Wollongong midwives warn of ‘negative outcomes’
Worried staff say women and their babies are getting “suboptimal care” at Wollongong Hospital’s maternity department.
A shortage of midwives, poor staff mix and other issues have led to an increase in readmissions and clinical incidents at Wollongong Hospital’s maternity department, says an open letter signed by 112 hospital staff including almost all midwives.
The letter to the executive committee of the Illawarra Shoalhaven Local Heath District said the hospital’s NSWNMA branch is “gravely concerned” with workforce issues in the maternity service department.
It added: “These concerns have been voiced on numerous occasions and at all levels of the organisation, from midwifery managers to the chief executive, at maternity forums, workload committees, open forums, joint consultative meetings and at specific meetings with a variety of managers, up to the chief executive, Margot Mains.
“This branch is specifically concerned that patient care and patient safety is being compromised due to a lack of midwives, poor staff mix, uncertain medical leadership and a lack of clerical and domestic support.
“This situation cannot continue, as it is also having a deleterious effect on safe care delivery, staff health and morale.”
Midwives and nurses who work in maternity are obliged to do jobs such as cleaning and making beds that their award states they should not be doing, the letter said.
“Maternity is in need of urgent domestic support so that midwives and nurses can spend time giving care, in a safe and timely manner.”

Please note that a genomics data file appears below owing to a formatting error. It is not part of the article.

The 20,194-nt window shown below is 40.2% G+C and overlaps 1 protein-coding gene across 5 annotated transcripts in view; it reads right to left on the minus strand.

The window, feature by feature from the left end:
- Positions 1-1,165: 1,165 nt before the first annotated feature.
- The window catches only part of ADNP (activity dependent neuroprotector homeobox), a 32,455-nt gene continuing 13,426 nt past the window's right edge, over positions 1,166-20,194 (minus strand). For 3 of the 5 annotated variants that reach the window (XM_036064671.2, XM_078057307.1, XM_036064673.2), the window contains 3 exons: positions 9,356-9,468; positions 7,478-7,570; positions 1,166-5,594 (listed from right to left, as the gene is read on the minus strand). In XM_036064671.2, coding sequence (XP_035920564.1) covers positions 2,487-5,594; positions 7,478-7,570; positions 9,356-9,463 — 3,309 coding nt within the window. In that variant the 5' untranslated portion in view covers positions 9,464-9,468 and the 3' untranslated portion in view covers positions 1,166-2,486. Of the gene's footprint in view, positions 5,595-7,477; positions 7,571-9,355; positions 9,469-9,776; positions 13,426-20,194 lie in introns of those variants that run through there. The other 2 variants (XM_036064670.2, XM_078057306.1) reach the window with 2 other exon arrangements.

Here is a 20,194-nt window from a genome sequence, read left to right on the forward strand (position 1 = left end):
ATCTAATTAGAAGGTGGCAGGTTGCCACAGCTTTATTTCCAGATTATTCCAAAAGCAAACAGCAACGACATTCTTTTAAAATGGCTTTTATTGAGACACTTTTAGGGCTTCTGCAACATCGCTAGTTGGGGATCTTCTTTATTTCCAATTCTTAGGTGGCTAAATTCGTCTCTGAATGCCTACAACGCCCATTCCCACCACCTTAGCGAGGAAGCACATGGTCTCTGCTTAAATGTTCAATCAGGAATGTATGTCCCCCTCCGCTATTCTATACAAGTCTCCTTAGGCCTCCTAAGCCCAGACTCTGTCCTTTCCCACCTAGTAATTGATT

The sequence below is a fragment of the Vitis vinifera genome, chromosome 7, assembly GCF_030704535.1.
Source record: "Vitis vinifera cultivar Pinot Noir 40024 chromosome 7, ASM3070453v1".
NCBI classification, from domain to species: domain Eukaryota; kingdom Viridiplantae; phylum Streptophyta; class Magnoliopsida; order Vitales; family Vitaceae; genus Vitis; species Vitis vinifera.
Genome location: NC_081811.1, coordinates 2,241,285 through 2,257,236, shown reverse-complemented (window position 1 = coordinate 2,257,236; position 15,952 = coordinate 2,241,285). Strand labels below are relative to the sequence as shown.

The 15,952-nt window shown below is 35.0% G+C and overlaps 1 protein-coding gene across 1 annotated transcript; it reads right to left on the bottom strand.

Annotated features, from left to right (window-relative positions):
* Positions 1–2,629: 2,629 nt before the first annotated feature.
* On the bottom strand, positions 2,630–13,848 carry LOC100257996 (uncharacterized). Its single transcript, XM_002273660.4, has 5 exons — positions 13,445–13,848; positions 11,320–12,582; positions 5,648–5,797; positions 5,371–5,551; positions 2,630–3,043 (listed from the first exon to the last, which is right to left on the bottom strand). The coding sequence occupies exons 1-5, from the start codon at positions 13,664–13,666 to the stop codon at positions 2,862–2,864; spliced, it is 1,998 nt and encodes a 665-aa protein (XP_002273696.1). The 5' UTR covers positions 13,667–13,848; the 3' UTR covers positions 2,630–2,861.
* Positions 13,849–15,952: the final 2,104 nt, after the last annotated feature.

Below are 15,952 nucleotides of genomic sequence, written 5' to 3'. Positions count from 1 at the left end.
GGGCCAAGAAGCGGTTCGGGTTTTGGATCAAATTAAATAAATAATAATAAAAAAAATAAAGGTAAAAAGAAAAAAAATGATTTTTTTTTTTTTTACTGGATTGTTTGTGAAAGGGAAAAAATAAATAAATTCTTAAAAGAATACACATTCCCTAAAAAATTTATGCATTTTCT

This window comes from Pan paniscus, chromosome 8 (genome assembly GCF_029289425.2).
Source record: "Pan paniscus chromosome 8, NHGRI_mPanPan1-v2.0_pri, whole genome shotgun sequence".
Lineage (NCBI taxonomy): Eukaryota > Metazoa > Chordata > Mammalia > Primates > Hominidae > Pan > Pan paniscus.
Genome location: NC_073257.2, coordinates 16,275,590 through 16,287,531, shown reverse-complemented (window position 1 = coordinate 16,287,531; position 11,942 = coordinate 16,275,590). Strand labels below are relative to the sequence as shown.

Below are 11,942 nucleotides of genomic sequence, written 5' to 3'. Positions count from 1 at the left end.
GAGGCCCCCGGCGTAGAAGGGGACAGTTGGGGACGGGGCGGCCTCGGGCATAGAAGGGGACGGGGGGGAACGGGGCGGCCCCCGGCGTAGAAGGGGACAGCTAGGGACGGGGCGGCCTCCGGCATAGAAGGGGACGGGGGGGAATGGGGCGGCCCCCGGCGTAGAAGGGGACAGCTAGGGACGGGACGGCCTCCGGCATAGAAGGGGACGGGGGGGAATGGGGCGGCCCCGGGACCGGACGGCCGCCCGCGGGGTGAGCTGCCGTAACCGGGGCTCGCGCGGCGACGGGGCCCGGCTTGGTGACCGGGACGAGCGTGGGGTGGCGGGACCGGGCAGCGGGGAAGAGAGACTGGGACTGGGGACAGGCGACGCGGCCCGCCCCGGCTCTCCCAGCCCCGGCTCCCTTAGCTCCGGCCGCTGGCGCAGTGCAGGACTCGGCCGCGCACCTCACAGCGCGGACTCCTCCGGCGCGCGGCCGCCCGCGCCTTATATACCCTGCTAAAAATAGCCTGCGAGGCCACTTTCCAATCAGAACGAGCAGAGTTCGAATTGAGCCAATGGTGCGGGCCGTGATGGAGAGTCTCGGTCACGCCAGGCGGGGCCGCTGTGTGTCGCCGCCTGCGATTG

The letter said midwives in the antenatal and gynaecology clinics and the birthing and neonatal units were obliged to perform clerical work that diverted them from their clinical work, which could have “negative outcomes” for patients. ■
“I’ve never been scared to come to work before but I am now”
Midwife Emma Gedge says it is “heartbreaking” to see the impact of poor staffing on Wollongong Hospital midwives.“The workload is absolutely exhausting and morale is very low,” she says.
“We are all very supportive of each other and we all do our best to boost morale but it’s really soul destroying at the moment.”
Emma works on the post-natal ward which is often staffed by just two midwives with midwifery vacancies filled by RNs, ENs and AiNs.
“Night shift usually has four staff but quite often only two of them are midwives with maybe an RN and AiN.
“The two midwives are then responsible for 12 patients each, which actually means 12 mothers and 12 babies who are not counted in the numbers.
“The RNs do observations and medications but post and neo natal care are outside their scope of practice, so the midwife must supervise all of that.”
Most mothers are being discharged after 5pm when clerical and cleaning staff have finished work so it falls to midwifery and nursing staff to take up the load.
“Paperwork takes a massive amount of time and we often stay back late.
“We rarely get meal breaks and if we do eat, we’re eating at the desk while we do something else. I can’t Remember the last time I took a proper meal break.”
Emma says she has stopped cleaning beds in line with a decision of the NSWNMA branch.
“I’ve never been scared to come to work before but I am now. Before I start on night shift I’m thinking, how many staff will there be? Am I going to be the only midwife on duty tonight? That’s how bad it is.”